Last night, a panel of four British Turks explored the implications of ‘Brexit’ – the UK’s historic vote to leave the European Union. Event chair Ertanç Hidayetin introduced the event by describing the results of the referendum on 23 June as an “earthquake”.
Major differences of opinion emerged during the two-hour debate held at the Turkish Cypriot Community Association in North London, which covered a host of issues from xenophobia during the campaign, to the rise of racism since the referendum, and the Ankara Agreement.
Organised by T-VINE Magazine, the evening brought together four diverse speakers:
- Alp Mehmet a retired British ambassador. Originally from Cyprus, Alp was the first foreign-born person to be appointed ambassador by the UK. He is vice-chair of Migration Watch, whose facts on UK immigrants were heavily used by the Leave campaign.
- Dudu Ozoran a leading immigration lawyer with 25 years of experience. She works closely with the Turkish Consulate in Britain on pivotal cases involving the Turkish community.
- Mete Coban – aged 24, he is the youngest elected official for the London borough of Hackney and head of a youth mentoring charity. He campaigned to remain in the EU.
- Semra Eren-Nijhar: author, filmmaker and sociologist who has researched and documented Turks in Europe for the past 30 years.
On the Brexit campaign:
Semra Eren-Nijhar said voters were “fed false information”. This was countered by Alp Mehmet who said it was “patronising” to accuse 17.4 million people of being stupid for voting for Brexit. He added that “discussing immigration on the scale it’s happened in Britain is not xenophobic.”
Mete Coban referred to a recent report into the EU referendum by the Electoral Commission, which stated there were “glaring omissions” and people were “misinformed”. He also pointed to leading Leave campaigners who backed down from their claims the day after the vote.
Lawyer Dudu Ozoran said while there had been no change in the law, there had been detectable changes to the handling of visa applications since the referendum. “The Home Office is requesting more documentation and is far more thorough in examining cases,” she said. She believes the outcome of Brexit will curtail the flexibility of future Ankara Agreement applicants.
Audience members aired their concerns about the right to stay, with foreign nationals saying they were “scared” about their future. Even though it was not yet legally required, some EU nationals were already paying £65 and completing a 100-page form to try and obtain a UK residency permit. Alp Mehmet, a former immigration officer, said the Vienna Convention protected foreign nationals already in Britain.
The panel was asked why only the Lib Dems had made an official complaint about UKIP’s racist party political broadcast about Turkey. Mete Coban said he had personally objected to the advert and was disappointed his own party [Labour] had not. He added that, “people with issues against Turkey won’t speak up [when it’s targeted by racism]. Jeremy Corbyn has never been a friend of Turkey”.
Semra Eren-Nijhar highlighted how the UK’s far right had seized the debate on immigration to push their racist agenda. UKIP leader Nigel Farage and British National Party regularly cited facts issued by Migration Watch, including the cost of educating the children of immigrants, which was “almost £5 billion in 2009 alone; over £13 million a day”, yet failed to say how much immigrants contributed in taxes. She said these types of arguments had resulted in “normalising racism” in Britain.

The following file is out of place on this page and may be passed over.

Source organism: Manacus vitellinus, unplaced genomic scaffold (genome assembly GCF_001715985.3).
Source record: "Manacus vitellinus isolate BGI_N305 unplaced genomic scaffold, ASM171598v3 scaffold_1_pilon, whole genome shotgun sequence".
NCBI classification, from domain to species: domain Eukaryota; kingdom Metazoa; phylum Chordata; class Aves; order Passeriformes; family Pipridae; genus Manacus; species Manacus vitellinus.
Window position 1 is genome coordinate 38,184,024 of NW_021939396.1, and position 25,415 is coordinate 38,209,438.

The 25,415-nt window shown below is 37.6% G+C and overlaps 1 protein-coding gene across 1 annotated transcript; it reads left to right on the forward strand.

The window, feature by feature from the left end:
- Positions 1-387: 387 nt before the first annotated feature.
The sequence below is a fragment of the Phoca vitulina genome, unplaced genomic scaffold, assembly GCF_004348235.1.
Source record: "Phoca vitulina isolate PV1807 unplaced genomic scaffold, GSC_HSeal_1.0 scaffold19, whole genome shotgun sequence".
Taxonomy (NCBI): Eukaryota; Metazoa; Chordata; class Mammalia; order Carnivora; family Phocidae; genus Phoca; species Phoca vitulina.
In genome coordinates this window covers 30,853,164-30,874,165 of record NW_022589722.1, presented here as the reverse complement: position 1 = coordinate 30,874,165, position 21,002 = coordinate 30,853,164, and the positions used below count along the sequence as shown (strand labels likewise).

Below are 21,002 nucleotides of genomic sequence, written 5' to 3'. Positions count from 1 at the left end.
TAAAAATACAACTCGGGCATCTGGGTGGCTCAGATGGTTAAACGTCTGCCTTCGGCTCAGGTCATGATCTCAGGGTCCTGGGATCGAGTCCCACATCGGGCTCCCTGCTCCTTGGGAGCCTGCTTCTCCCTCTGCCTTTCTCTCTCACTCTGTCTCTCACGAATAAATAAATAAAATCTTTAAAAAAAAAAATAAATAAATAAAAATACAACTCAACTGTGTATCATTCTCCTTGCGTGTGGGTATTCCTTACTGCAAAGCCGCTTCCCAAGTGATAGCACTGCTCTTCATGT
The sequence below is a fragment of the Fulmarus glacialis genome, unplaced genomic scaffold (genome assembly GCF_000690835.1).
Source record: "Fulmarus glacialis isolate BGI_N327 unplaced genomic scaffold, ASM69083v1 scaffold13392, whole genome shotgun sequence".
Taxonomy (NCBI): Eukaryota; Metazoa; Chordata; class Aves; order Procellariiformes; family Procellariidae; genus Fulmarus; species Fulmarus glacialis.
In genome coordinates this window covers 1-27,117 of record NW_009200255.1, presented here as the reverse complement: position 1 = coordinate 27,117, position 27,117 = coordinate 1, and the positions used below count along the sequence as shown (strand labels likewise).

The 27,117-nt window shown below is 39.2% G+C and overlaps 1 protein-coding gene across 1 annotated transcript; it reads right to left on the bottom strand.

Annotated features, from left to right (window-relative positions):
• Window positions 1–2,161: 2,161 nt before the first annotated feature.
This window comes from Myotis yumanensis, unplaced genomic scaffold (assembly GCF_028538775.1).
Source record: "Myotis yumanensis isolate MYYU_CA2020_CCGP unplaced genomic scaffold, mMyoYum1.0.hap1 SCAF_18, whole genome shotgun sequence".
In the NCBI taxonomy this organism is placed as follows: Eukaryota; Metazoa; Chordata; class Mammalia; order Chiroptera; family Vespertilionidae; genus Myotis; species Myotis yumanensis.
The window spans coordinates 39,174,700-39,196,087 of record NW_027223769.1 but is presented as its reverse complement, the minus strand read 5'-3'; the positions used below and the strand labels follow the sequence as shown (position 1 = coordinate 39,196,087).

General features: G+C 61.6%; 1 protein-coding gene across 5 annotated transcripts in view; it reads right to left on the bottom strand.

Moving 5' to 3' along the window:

Eren-Nijhar added that the explosion in racist attacks – both verbal and bodily assaults – since the referendum had created a “climate of fear” amongst minority groups including Turks. As chair Ertanç Hidayetin pointed out, only the previous week a Polish immigrant had been killed in Harlow for simply talking in his own language.
Semra Eren-Nijhar: ‘Far right used immigration debate to help normalise racism in Britain’
While most of the panel and audience agreed the Brexit decision was final and people should “look ahead”, local Lib Dem David Schmidt argued a second referendum was vital once details of the deal were known: “we had a vote to leave, but now we need to know where we are going and decide whether we want to arrive at this destination”.
On young people:
Mete Coban said it’s not clear what percentage of young people voted in the referendum, but yet again their future was being determined by the UK’s older population. Many were concerned Brexit would mean them losing out on student exchange programmes such as Erasmus Plus, which is popular among young Turks. He called on the government to ensure young people were involved in decisions that would affect their futures.
Audience members asked that these types of events be held more regularly so they could be better informed and mobilised as a community. It was also noted that very few Turkish community leaders and politicians had turned up to the debate. Coban said “egos” got in the way and some community leaders focussed more on “differences”, when the community shared much in common and there was more to be gained from working together.
The final word went to former British ambassador Alp Mehmet, who said first and foremost everyone in the UK is “British” and more needs to be done to integrate communities, not keep them isolated. He is excited about Brexit, arguing that it will give the UK “greater freedom” and “fantastic opportunities” to shape its own destiny.
Photos by Halil Yetkinlioğlu